It can happen that the Dexcom is wildly off. We have had issues with that with my daughter - in fact I think we had a whole lot of sensors that had that issue as it was almost a regular occurrence for a while that they either failed on warm up or were wildly off. once we ordered a new lot, they were much better. We always test a few times in the first few hours after warmup. If they are off just a little, we don’t do anything, since they often do settle down after 12-24 hours. If they are wildly off to the extent they would impact dosing significantly, we calibrate. We have never had to turn control IQ off, but that is an option. All in all, it’s a good system and definitely makes things easier.

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When i have to calibrate a sensor I usually do this right after getting up. I normally find that my BGs are the most stable (not rising or falling) when I first get up (not been exercising, not been eating, and no stress (yet :-), etc. You can really do it when you BGs are horizontal for at least 20 (but ideally longer if possible) but I find when I first get up is the most accurate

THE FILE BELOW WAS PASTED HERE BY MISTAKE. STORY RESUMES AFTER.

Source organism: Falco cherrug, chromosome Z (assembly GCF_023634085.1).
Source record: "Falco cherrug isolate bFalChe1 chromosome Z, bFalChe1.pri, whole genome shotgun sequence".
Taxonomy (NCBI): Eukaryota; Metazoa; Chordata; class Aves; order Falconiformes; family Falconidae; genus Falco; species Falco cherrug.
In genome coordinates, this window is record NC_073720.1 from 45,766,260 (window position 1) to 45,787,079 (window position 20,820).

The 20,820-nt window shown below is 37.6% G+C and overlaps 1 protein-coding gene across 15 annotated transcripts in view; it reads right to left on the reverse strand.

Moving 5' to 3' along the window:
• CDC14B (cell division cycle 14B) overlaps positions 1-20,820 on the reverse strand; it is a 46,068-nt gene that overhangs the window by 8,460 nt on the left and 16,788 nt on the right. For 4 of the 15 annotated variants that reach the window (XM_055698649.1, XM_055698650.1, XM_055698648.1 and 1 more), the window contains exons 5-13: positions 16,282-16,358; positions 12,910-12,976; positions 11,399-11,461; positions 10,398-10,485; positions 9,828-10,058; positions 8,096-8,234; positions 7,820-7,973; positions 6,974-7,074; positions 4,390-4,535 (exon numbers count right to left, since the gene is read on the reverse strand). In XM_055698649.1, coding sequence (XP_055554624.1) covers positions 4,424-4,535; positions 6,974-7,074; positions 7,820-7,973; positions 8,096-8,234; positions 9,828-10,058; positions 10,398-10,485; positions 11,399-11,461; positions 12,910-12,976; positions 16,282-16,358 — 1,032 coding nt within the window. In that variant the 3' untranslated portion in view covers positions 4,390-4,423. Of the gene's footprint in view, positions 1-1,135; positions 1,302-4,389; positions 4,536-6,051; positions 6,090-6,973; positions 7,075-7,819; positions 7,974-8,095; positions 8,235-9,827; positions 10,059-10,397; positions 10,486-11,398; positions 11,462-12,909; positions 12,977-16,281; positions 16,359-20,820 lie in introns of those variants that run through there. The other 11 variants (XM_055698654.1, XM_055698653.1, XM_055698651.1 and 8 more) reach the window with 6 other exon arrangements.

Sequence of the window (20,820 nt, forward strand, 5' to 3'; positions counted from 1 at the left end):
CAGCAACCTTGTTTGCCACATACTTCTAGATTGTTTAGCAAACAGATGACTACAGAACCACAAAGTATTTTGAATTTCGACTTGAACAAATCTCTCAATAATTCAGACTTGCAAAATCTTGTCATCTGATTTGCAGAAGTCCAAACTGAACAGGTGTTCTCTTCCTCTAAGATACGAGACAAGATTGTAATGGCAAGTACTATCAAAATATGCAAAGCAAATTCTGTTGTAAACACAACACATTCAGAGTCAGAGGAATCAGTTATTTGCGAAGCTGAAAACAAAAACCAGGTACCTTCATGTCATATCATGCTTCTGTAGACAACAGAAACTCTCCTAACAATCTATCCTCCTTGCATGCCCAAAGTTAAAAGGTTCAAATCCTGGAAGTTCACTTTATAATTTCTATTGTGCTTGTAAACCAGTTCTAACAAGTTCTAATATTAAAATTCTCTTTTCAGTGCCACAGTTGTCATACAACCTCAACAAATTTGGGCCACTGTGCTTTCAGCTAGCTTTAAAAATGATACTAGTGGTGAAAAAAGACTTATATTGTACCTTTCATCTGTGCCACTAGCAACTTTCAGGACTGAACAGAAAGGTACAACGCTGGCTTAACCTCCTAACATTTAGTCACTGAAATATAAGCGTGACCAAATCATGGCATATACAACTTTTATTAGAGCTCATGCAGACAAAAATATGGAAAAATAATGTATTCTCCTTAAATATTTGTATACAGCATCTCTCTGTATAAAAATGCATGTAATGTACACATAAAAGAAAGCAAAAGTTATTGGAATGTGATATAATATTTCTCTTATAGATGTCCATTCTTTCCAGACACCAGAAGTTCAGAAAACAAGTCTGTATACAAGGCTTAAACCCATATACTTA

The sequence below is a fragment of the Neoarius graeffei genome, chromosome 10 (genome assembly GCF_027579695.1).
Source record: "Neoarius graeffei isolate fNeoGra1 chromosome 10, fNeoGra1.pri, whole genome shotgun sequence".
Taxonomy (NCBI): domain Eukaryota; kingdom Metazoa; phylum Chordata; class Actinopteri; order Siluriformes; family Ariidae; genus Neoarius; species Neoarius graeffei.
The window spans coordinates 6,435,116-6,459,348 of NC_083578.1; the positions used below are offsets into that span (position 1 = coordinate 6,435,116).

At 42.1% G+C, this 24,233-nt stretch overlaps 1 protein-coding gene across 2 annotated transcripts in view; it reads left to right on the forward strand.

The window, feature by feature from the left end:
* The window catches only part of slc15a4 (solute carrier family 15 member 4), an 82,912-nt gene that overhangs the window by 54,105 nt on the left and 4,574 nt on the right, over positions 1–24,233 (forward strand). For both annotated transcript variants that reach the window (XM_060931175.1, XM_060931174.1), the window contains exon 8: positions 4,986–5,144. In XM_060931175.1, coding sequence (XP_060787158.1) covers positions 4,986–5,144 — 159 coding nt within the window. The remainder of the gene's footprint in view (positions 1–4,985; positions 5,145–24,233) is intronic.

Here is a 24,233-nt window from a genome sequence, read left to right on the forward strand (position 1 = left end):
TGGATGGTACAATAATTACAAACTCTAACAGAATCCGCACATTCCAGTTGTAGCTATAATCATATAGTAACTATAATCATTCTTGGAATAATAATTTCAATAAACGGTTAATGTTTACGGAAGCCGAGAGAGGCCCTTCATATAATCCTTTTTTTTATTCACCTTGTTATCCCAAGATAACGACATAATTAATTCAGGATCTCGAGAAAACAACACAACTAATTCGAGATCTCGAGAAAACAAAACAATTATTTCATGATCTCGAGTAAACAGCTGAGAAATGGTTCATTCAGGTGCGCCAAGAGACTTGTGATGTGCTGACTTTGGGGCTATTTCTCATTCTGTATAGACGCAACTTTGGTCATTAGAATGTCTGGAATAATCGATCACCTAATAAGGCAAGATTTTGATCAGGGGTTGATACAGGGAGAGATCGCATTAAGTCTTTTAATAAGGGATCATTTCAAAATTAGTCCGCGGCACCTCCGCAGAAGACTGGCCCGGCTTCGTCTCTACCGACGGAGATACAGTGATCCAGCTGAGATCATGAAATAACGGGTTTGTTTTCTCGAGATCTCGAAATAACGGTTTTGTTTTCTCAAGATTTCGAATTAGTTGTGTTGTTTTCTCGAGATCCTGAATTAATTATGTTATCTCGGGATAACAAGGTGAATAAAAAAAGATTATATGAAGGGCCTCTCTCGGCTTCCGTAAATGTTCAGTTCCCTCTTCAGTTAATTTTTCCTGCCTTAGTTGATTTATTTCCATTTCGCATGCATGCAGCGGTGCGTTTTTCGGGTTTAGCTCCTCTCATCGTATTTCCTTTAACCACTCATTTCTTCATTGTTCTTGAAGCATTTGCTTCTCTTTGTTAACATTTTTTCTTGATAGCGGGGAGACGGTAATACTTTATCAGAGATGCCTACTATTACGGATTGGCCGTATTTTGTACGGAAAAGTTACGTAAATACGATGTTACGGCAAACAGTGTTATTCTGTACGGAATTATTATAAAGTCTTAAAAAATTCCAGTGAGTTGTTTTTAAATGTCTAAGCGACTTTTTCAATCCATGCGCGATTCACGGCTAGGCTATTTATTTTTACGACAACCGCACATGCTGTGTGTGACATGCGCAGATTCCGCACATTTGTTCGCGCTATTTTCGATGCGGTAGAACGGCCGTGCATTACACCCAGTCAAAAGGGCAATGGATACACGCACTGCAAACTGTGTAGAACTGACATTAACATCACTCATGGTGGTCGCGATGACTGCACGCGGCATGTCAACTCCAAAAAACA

Never calibrate after exercising or eating since these tasks will most likely not provide the ‘stable’ BGs you are looking for to do a calibration.

My experience has been significantly different from most pump users and G6 users. I’m still trying to find reliable sites for the G6 and infusion , so I’ve had a chance to see so-called “bad sensors” . My experience is that there are no bad sensors. There are bad sites and improperly installed or contaminated transmitters*. (* Two clicks are good, one is not. Dry shiny contacts are good, ones with moisture between sensor and transmitter are not. )

I’ve kept very detailed records of my experiences, and had to be convinced that the equipment was reliable, and in the process learned how installations can fail and how to test and troubleshoot bad sites. I’ve never subscribed to “when in doubt change it out”. Automobile mechanics refer to this as “using a parts cannon.” Truly changing it out would mean replacing everything.